September 14, 2019

Sermon Notes for Sunday the 15th. September 2019.

Sermon Notes for Sunday the 15th. September 2019.

Bible Readings.

Jeremiah 4:11-12, 22-28. God proclaims judgement on God’s foolish people, who are skilled at evil, but have no knowledge of doing good, and the land is destroyed in the wake of God’s anger.

Psalm 14. Foolish people say there is no God and live in destructive ways, but God’s people hope in God’s salvation and the joy it will bring.

1 Timothy 1-2, 12-19a. Paul celebrates God’s mercy in that God forgave him and empowered him for ministry, in spite of his sinfulness and ignorance.

Luke 15:1-10. Jesus explains his friendship with ‘sinners’ using the parables of the lost sheep and the lost coin – where celebration is inspired by the lost thing being found again.

Rev Tania  writes.

This week we reflect on God being a God of the Lost and Found.

Much of the destruction and evil in our world is the result of ignorance and the failure to recognise God’s presence and purpose – so say the Lectionary readings this week. The suffering and injustice that this causes is an offense to God that arouses God’s anger (Jeremiah) but, God is gracious, seeking out what is lost – as in Jesus’ parables in Luke’s Gospel – and healing, restoring and forgiving those who have done wrong (as in David’s Psalm and Paul’s letter to Timothy).

More than this, God so changes those on whom God pours God’s grace that they become agents of God’s grace and healing to others – as Paul testified about himself.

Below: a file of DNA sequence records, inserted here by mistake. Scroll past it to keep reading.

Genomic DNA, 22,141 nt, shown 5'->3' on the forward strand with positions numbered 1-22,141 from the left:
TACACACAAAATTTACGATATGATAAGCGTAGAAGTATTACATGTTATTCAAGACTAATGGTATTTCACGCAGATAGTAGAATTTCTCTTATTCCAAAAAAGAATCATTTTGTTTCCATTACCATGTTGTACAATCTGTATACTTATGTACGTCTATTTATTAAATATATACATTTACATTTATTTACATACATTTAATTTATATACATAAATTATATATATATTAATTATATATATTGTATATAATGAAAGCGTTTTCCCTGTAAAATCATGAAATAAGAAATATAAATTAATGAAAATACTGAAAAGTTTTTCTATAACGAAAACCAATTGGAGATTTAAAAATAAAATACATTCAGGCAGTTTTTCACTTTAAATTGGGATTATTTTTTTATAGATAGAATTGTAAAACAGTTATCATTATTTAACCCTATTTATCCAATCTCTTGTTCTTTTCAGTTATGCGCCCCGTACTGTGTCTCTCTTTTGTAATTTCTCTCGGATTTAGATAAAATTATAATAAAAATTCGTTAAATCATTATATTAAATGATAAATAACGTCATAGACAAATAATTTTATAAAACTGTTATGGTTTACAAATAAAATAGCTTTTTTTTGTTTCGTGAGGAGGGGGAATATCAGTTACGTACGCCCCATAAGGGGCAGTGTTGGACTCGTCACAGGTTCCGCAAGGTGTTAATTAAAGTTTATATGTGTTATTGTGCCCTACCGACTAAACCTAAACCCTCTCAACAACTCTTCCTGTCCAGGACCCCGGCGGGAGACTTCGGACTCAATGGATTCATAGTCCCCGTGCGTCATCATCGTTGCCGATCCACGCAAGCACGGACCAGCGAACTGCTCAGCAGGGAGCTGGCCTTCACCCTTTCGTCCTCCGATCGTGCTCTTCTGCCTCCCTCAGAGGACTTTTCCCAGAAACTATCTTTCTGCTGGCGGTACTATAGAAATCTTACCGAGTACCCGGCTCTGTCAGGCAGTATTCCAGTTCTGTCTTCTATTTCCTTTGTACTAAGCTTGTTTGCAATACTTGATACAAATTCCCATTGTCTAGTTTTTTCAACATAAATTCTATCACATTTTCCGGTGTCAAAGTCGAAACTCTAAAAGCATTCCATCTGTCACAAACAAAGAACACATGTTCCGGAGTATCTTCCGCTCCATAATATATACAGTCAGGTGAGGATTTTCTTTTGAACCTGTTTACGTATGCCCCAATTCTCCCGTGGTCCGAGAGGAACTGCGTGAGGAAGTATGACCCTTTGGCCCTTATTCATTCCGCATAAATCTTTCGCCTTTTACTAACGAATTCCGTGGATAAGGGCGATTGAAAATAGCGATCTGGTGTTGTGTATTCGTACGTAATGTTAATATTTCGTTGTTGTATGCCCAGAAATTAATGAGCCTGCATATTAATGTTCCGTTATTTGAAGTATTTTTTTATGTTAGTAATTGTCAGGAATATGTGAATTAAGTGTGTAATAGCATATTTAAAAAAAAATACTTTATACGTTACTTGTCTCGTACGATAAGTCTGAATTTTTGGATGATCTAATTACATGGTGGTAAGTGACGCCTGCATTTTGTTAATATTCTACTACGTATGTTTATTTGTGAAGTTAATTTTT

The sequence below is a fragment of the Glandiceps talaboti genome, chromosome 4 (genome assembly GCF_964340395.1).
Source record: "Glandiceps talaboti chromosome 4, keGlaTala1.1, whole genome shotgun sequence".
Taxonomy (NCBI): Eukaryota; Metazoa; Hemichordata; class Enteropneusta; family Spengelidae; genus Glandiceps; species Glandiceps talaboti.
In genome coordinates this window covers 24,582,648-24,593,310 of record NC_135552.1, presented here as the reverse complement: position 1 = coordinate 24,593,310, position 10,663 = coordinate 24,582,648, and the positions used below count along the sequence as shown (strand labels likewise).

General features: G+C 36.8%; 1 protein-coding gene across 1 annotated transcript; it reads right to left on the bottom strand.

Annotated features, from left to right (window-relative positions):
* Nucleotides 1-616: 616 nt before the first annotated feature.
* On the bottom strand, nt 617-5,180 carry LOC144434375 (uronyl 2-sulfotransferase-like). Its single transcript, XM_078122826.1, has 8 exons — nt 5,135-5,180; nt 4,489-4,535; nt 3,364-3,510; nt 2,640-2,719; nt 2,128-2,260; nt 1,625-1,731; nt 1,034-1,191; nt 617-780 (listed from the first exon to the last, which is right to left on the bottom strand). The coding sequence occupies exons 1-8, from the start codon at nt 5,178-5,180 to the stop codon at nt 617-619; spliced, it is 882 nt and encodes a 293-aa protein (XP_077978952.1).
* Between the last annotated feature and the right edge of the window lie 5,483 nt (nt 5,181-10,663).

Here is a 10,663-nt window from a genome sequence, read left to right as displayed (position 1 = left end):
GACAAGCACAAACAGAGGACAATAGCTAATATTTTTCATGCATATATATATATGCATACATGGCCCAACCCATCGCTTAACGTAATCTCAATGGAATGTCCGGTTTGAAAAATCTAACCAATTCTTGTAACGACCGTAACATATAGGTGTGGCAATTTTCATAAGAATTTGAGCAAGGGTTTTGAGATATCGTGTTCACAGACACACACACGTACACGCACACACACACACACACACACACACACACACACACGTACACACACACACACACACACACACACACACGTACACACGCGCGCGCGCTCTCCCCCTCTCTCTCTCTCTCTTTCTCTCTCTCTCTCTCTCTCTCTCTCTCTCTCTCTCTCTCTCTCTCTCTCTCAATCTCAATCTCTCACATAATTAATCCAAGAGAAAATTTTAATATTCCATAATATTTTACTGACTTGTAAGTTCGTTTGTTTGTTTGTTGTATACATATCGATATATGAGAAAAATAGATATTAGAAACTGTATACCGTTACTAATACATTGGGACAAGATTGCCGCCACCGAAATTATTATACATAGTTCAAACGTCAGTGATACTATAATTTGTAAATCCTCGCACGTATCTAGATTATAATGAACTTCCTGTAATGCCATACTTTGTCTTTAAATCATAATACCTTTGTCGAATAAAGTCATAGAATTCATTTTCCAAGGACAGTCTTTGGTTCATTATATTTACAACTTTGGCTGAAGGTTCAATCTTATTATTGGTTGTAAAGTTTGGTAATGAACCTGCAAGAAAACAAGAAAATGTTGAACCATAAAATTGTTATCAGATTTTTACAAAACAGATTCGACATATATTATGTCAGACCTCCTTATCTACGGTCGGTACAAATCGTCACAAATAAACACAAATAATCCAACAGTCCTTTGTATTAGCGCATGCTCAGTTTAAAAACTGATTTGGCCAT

We are aware too of toxic ‘unwritten’ codes of exclusion which, irrespective of law or religious teaching, can result in the ‘loss’ of the distinctive contribution of those with a different view, ability, race, class, or gender identity.  Human and biological diversity.

Jesus’ stories of redemption of the Lost call out the hypocrisy of these attitudes, and inspire hope for change; for a fresh start.  Careful reading of the Gospels will reveal Jesus’ habit of offering forgiveness first, before any ‘penitential’ action was undertaken.

Healing, not vengeance and punishment, is the priority of the Good Shepherd, and the housewife, who, having found just the one lost coin, blows a fortune on a party to celebrate.

When we face our own lostness, (repent) we are realigned with God’s way of life.

May our worship lead us into true repentance – the starting place of justice in our own hearts – this week.

Blessings as we seek to live a Gospel-centered life! Rev. Tania.